Bathudi The Bathudis live primarily in the districts of Mayurbhanj, Kendujhargarh and Balasore in the state of Orissa. Most Bathudis are bilingual, speaking their native language, Bathudi and Oriya.
Bauria The Baurias are also considered as a sub-group of Bhils. Their language is also known as Bauria.
Beda These tribes are found in Ladakh
Bedia These tribes are found in Madhya Pradesh
Bettakurubas These tribes are found in Karnataka
Bhadrawahi These tribes are located predominantly in Jammu and Kashmir
Bhils The Bhils are considered as the third largest and most widely distributed tribal groups in India. The name "Bhil" was probably derived from the word villu or billu, which in most Dravidian languages is the word for "bow." The bow has long been a characteristic weapon of the Bhil because the tribesmen always carry their bows and arrows with them. The Bhil tribes inhabit some of the most remote and inaccessible areas of India. There are two divisions of Bhils: the Central or "pure" Bhils, and the Eastern or Rajput Bhils. The Central Bhils live in the mountain regions in the states of Madhya Pradesh, Gujarat and Rajasthan. They are known as the connecting link between the Gujaratis and the Rajasthanis and are one of the largest tribal communities of India. They speak Bhili, which is an Indo-Aryan language. The Bhils are known to have fought against the Mughals, Marathas and the British.
Bhilala  The Bhilala are located in several states in western central Indian but mainly in the districts of Dhar, Jhabua, and West Nimar of Madhya Pradesh. Their language, also called Bhilala, is a sub-group of the Bhil language, which belongs to the Indo-Aryan linguistic family. The Bhilala are considered as nobility among the Bhil, since they are the direct descendants of the Rajput chiefs who took the daughters of the Bhil chieftains to be their wives.
Bhim   These are the tribes found mainly in the eastern state of Tripura.
Bhinjwari The Binjhwaris or the Binjhals, live in Madhya Pradesh, Maharashtra, Bihar and West Bengal.  Although their native language is Binjhwari, many of these people also speak Chhattisgarhi.
Bhotia : Known by names like Lahuli, Tinan, Lahauli, Rangloi and Gondla, these tribes are found in Himalayan Mountain ranges of Himachal Pradesh. They speak in Lahuli and Tinan.
Bhutia  These are Buddhists tribes found in Assam, along the border with Tibet and in Nepal.  They are also known by the names Lhasa, Dalai, Pohbetian and Tebilian. They speak Tibetan.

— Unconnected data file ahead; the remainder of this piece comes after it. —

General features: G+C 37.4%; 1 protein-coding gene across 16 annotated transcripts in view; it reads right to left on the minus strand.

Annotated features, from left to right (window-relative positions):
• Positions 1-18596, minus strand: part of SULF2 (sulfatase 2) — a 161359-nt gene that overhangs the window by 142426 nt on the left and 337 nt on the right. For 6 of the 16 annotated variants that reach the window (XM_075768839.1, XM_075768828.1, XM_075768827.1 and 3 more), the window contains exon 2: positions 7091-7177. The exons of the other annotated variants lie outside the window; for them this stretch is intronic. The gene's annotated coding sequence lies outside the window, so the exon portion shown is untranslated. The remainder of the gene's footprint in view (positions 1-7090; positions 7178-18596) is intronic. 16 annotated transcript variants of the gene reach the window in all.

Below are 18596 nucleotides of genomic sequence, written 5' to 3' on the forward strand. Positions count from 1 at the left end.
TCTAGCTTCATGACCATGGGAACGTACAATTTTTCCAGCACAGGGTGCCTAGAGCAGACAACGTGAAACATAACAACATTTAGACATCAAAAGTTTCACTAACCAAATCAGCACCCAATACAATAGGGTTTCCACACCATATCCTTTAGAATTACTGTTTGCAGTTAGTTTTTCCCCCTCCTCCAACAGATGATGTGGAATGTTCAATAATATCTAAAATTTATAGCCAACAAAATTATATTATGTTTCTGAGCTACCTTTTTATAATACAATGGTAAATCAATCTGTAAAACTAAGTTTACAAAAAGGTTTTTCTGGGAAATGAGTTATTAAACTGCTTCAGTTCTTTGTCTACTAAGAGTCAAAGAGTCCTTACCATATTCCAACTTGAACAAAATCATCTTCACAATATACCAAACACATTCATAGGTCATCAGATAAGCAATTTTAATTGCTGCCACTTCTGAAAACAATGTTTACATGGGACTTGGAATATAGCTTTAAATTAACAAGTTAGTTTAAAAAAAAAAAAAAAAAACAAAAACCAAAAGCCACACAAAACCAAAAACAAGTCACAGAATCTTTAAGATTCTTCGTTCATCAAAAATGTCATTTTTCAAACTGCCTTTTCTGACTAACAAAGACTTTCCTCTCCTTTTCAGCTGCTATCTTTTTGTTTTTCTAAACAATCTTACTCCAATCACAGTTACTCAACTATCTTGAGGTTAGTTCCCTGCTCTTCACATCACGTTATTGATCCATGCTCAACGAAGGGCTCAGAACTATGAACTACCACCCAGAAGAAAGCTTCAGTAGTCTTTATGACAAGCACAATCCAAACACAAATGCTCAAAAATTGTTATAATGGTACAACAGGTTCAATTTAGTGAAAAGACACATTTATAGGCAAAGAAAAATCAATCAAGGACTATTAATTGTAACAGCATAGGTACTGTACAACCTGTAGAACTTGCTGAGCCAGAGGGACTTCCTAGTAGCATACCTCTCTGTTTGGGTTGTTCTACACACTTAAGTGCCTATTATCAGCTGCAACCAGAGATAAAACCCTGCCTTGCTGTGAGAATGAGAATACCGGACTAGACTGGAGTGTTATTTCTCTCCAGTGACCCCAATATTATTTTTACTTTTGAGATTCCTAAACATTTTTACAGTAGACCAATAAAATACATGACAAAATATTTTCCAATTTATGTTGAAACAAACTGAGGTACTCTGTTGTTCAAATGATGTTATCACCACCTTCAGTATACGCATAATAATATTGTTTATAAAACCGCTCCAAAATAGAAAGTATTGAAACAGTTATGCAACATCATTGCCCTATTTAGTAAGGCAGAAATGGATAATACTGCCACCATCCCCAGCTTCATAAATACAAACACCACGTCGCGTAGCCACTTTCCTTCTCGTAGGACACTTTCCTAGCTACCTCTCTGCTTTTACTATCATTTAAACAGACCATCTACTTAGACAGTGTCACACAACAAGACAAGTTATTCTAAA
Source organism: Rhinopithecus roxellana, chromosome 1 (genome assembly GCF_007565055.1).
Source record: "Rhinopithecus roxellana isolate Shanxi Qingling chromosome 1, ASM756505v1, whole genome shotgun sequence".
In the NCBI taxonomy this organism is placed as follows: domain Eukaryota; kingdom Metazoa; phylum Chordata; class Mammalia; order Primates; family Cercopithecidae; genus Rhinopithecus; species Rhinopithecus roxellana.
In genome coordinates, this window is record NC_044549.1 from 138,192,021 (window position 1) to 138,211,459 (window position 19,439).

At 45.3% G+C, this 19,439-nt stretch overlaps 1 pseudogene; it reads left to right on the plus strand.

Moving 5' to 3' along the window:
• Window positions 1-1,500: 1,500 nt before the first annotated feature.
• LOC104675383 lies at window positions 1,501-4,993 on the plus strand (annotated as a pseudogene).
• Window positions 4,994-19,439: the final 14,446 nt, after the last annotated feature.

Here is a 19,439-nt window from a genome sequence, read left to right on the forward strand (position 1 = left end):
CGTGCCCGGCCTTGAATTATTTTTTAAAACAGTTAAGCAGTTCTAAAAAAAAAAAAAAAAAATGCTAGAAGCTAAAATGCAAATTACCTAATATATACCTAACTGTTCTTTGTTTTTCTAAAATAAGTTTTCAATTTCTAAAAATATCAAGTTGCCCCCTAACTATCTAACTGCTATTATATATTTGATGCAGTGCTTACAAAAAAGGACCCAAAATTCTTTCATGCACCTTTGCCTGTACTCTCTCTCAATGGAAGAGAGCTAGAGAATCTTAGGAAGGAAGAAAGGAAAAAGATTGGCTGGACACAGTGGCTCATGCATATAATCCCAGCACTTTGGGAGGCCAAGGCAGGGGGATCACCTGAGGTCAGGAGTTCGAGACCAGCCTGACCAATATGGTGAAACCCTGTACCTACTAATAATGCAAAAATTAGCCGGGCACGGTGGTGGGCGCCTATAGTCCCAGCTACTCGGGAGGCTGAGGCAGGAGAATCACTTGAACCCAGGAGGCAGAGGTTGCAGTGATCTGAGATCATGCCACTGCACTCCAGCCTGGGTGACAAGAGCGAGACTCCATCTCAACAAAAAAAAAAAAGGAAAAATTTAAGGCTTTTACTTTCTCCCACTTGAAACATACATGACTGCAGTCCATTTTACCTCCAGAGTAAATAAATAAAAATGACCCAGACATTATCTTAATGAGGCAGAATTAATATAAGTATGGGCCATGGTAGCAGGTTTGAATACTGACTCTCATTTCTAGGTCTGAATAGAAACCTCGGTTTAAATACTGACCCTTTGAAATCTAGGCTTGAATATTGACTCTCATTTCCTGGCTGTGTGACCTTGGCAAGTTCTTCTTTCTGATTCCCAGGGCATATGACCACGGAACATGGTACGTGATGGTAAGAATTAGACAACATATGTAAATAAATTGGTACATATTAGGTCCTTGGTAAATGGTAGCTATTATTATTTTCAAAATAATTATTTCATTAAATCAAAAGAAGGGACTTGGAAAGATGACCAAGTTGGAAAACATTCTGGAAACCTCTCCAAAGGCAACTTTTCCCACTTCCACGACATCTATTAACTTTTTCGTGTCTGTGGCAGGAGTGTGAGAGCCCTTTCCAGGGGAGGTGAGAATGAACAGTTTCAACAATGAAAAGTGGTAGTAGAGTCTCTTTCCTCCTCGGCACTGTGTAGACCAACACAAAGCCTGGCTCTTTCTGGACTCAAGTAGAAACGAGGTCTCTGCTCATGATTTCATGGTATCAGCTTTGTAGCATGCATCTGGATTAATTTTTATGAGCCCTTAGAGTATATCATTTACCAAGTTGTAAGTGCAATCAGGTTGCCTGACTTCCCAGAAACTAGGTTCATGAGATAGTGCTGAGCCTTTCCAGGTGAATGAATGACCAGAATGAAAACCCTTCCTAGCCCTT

Birhor  These tribes are found in the Hazaribagh, Singbhum and Ranchi districts of Bihar and parts of Madhya Pradesh, Maharashtra, Orissa and West Bengal.
Bison Horn Maria These are a small tribal group located mainly in Gadchiroli district in Maharashtra and also in parts of Madhya Pradesh. The designation "Bison Horn Maria" is derived from a distinctive headdress worn at marriage dances and adorned with the horns of now extinct wild bison. Many scholars believe that the Bison Horn Maria is part of the Gond tribe, while others consider them to be an earlier indigenous tribe assimilated by the Gonds.
Bombas These are the Nomads inhabiting the rugged hills of Kashmir.
Boro (Bodo) These tribes are found in Assam.
Braj Bhakha These tribes are located mainly in the states of Bihar, Madhya Pradesh and Uttar Pradesh. Their language, Braj Bhasha, is a member of the Indo-Aryan language family.
Bunde Soligas These tribes are found in Karnataka.
Chakmas Also known as Takam, these tribes are found in Assam, Meghalya, Tripura, West Bengal and parts of Bangladesh. They speak Chakma language.
Chamars These tribes are known by different names like Chamari, Chambhar Boli and Chambhari. These are found in the States of Madhya Pradesh, Uttar Pradesh and Maharashtra. Their language is known as Chamari.
Chameali Pahari The Chameali Pahari tribes are primarily located in the states of Uttar Pradesh and Jammu & Kashmir.
Changs These tribes are found in the Tuensang District of Nagaland.
Chang-Pas These are the tribes found in the northern upland valleys of the Indus River in Jammu & Kashmir.  They speak in Tibetan dialect.
Charan These tribes are found in Gujarat.
Chekhasang Chekhasang and Pouchry Tribes are found in the Phek District of Nagaland. Chakhesang culture and customs are quite different from the other Naga tribes. There are evidences of the existence of head-hunting among the villagers in the ancient days.
Chenchus Known variously as Chenchucoolam, Chenchwar, Chenswar and Choncharu, these tribes are found primarily in the state of Andhra Pradesh and also in parts of Tamil Nadu, Karnataka and Orissa. Their native language (also called Chenchus) belongs to the Dravidian language family. Many also speak Telugu.
Cheros These tribes, which claim to be the descendants of the Rajputs, are found in Bihar, Orissa, Uttar Pradesh and West Bengal and are primarily concentrated in Palamau, Shahabad, Champaran, and other surrounding districts. The Chero speak a language that is also called Chero.